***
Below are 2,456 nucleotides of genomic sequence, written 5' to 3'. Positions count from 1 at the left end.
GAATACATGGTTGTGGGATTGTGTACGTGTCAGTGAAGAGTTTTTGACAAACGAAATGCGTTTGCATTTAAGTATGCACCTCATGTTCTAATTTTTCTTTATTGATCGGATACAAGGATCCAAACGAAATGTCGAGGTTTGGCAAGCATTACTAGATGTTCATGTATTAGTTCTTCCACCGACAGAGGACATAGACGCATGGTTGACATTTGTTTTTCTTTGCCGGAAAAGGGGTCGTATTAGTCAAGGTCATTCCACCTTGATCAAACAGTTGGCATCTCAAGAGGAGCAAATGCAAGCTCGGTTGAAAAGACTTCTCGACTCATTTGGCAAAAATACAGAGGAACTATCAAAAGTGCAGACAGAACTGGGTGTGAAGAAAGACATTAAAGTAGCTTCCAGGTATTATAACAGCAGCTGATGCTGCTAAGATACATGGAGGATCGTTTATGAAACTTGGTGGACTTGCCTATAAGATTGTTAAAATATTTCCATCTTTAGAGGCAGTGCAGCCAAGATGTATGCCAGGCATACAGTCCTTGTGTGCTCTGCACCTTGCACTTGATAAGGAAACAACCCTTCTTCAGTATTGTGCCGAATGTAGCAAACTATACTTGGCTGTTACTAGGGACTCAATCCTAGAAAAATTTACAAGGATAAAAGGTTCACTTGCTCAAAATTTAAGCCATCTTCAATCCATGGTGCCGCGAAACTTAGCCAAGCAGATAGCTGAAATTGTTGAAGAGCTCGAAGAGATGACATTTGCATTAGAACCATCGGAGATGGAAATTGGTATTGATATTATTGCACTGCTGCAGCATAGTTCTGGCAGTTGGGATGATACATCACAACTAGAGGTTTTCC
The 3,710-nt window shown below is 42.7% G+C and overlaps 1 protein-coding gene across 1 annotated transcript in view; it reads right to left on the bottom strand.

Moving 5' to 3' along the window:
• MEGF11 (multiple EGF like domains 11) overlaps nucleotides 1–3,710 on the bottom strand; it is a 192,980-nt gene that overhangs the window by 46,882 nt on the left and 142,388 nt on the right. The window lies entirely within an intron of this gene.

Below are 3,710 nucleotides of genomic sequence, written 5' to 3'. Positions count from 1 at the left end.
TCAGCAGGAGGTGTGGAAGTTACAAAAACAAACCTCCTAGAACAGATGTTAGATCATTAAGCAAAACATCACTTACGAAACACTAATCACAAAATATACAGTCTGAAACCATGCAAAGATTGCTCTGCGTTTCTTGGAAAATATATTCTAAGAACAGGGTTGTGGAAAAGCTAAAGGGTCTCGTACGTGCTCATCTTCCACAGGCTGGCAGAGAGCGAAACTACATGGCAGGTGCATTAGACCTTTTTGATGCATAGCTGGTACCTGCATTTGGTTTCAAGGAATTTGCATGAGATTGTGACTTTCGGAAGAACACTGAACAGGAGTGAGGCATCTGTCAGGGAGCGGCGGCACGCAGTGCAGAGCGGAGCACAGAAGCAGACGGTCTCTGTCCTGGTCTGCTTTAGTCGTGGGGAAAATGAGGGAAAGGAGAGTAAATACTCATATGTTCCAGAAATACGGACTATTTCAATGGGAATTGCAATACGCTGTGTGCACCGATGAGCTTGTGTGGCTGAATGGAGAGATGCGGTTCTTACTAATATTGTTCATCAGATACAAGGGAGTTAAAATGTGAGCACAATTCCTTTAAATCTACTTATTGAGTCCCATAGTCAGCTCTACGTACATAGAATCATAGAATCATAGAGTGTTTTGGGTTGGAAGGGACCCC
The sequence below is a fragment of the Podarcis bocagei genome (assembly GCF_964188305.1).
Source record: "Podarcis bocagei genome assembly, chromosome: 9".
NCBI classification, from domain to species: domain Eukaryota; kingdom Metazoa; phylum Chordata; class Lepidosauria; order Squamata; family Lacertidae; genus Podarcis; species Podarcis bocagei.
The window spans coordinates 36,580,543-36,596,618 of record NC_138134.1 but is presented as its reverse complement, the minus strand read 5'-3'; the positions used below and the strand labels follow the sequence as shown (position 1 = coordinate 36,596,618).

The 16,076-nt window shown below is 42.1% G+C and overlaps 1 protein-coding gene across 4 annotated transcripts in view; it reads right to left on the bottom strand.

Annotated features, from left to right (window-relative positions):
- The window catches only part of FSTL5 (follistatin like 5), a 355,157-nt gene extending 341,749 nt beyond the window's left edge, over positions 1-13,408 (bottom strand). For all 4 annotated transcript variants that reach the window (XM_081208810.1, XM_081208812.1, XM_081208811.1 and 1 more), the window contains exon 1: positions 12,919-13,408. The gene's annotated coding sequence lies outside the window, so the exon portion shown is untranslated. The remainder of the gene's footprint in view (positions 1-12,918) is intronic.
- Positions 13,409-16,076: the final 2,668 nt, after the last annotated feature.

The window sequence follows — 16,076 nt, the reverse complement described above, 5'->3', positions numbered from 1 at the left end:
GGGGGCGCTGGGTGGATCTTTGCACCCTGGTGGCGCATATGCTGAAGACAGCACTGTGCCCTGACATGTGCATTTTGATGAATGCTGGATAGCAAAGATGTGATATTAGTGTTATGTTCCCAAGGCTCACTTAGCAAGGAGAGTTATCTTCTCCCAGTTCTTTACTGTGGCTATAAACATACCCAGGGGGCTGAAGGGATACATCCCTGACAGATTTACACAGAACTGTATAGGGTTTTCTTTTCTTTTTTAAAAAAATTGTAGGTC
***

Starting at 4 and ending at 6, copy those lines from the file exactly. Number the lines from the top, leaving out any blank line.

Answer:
Moving 5' to 3' along the window:
• MEGF11 (multiple EGF like domains 11) overlaps nucleotides 1–3,710 on the bottom strand; it is a 192,980-nt gene that overhangs the window by 46,882 nt on the left and 142,388 nt on the right. The window lies entirely within an intron of this gene.

Below are 3,710 nucleotides of genomic sequence, written 5' to 3'. Positions count from 1 at the left end.